Turkish police used water cannons and pepper spray on October 6 2009 to disperse protesters demonstrating at the annual International Monetary Fund and World Bank meetings in Istanbul, the Voice of America reported.
Riot police clashed with protesters in a square close to where thousands of finance ministers, central bankers, and economists from around the world are meeting to discuss the global economy. Police followed some protesters as they fled onto nearby streets.
The demonstrators were seen breaking the windows of some banks and shops. Some were seen throwing Molotov cocktails.
Dozens of people were detained during the protests, which were organized by several Turkish unions.
Last week, a student was detained after throwing a shoe at International Monetary Fund Director Dominique Strauss-Kahn during an appearance at an Istanbul university. The shoe missed the IMF leader.
A day earlier, Voice of America reported from Istanbul that doonors to the World Bank say the organization needs to become more efficient in using its resources and give more say to developing economies. The bank and its sister institution, the International Monetary Fund, are holding their annual meetings this year in Istanbul, Turkey, where the discussion has focused on internal reforms as well as the fragile recovery from the global financial meltdown.
The head of the IMF and World Bank development committee Augustin Carstens made a stark announcement at a news conference Monday on the growing impact of the world economic crisis on developing countries.
"The World Bank estimates that by the end of 2010 some 90 million more people risk being forced into extreme poverty," Carstens said.
The Washington-based bank loans money and makes grants to developing and poor countries to pay for investment in education, health care, infrastructure, agriculture and natural resource management, but demand is growing and the bank says it will face serious constraints in the middle of next year.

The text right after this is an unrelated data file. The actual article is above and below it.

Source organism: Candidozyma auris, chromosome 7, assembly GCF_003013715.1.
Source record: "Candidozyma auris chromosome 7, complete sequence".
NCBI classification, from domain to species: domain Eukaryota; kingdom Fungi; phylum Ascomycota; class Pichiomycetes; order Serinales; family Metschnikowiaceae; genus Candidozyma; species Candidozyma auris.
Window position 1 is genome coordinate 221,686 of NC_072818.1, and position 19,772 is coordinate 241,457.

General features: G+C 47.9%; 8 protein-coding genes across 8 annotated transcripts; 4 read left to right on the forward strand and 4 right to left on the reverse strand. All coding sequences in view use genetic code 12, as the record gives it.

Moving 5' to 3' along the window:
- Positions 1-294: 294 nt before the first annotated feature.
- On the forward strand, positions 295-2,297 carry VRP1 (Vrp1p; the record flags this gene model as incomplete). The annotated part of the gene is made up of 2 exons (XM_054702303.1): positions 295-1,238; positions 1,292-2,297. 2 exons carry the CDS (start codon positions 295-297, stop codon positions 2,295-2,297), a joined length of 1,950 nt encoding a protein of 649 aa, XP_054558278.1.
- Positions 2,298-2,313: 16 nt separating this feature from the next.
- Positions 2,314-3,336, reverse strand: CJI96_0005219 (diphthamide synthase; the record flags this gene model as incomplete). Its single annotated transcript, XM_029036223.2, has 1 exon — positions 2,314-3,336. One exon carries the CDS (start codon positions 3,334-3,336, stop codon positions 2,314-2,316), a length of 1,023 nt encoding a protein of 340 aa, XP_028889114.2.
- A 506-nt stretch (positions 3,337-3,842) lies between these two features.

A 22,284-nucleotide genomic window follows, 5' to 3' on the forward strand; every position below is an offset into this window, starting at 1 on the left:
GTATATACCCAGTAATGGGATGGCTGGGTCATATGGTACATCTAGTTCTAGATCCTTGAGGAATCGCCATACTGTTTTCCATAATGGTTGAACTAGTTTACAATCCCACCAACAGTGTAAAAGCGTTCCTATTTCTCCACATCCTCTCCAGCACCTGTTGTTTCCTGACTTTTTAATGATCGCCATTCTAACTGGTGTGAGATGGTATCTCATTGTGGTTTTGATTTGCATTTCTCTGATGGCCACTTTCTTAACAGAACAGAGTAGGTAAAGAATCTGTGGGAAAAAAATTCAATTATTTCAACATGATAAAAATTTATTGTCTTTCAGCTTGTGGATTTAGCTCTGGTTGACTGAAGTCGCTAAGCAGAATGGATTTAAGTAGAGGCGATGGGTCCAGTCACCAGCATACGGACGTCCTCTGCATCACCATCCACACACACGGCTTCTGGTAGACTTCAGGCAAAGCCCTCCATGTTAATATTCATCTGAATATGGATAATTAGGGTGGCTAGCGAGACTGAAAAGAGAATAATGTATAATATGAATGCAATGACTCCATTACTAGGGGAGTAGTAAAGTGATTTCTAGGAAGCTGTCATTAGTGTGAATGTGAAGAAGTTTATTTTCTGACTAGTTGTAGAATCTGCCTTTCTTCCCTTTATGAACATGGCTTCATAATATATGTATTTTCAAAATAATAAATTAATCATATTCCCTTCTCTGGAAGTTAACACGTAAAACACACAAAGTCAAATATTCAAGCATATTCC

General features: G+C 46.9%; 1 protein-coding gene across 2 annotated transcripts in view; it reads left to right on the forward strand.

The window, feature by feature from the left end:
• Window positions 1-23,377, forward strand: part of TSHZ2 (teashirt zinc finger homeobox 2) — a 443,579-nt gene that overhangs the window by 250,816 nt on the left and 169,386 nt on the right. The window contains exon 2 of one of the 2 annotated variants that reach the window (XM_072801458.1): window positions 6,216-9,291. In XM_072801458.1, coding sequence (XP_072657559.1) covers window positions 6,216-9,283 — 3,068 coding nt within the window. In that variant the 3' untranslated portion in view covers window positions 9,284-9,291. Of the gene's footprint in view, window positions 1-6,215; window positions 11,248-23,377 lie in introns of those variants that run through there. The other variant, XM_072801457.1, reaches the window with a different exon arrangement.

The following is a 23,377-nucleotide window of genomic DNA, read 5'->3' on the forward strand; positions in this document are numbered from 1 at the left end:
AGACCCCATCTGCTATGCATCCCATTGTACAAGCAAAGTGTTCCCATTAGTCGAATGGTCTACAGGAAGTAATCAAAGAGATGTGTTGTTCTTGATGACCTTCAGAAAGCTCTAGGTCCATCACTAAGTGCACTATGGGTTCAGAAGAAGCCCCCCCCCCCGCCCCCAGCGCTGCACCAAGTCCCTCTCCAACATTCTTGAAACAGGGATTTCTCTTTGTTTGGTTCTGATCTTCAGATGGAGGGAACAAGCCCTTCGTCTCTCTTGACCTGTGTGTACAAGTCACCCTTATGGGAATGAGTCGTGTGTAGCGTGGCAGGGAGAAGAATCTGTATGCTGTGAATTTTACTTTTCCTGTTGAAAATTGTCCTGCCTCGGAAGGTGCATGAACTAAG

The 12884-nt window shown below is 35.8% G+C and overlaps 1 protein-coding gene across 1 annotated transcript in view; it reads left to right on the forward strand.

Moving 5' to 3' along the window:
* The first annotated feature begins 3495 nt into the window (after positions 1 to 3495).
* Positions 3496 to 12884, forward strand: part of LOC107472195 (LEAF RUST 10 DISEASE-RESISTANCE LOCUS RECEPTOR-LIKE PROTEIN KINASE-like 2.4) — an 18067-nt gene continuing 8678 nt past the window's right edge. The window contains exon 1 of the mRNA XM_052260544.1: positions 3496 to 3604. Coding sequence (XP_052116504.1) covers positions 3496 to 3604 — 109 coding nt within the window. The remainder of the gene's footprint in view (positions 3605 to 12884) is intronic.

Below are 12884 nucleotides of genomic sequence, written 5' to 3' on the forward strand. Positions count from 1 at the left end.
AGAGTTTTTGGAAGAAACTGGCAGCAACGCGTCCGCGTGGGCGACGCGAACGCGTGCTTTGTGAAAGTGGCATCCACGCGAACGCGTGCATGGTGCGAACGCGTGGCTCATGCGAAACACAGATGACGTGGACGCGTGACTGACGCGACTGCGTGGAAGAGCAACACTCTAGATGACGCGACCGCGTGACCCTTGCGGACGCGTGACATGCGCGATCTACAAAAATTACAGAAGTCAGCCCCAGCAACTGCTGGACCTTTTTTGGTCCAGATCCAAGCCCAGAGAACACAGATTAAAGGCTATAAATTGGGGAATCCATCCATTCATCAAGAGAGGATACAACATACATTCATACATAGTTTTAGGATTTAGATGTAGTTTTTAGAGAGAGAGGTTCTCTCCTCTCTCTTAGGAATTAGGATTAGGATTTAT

World Bank chief Robert Zoellick made an appeal to the leaders of the developed world that his bank will need significantly more funding to help less developed economies as the world economic crisis continues to loom.
"We'll likely have another record level of lending - $40 billion or plus this year on top of the $33 billion last year - and while we are in a [relatively good] position ... now ... as we get toward of middle next year [we] are going to face some serious constraints and we would have to ration and focus on the lowest income countries," Zoellick said.
Zoellick says despite the urgent need for more funding, there is strong resistance from some of the main donor countries, including the United States, Great Britain and France, who are demanding reforms in exchange for any more cash.
Among the reforms is increased transparency in the way the bank does business.
While Zoellick said he agrees there is a need for more transparency, he says the reforms will take time - something that the world's poorest nations don't have.
The IMF fosters global monetary cooperation to facilitate international trade, and has bailed out a number of cash-strapped governments that ran into trouble during the ongoing world financial crisis.
While the fund acknowledged the worst of the crisis maybe over, IMF chief Dominic Strass Kahn said difficulties still lie ahead, especially next year.
"Its [the] beginning of the recovery ... still we know its very fragile, both because unemployment is lagging behind and for many countries it will take 10 to 12 months, to have unemployment decreasing and it can be worse for some low income economies. So there is no way to say the crisis is over," Kahn said.
The development committee also announced that an agreement had been reached on the first step to redistributing power in the World Bank in favor of emerging markets.
Zoellick has called for an increase in the share of developing countries in the institution to 50 percent over time. The three percent increase proposed by G-20 leaders last month when they met in Pittsburgh would create a 47 percent share for those countries, he said.
According to observers there has been stiff resistance from some developed countries over not wanting to give up power. But both Zoellick the IMF's Kahn argue the world economic crisis has changed the global economy for good and one of those changes is the increasing importance of the emerging economies in the world marketplace.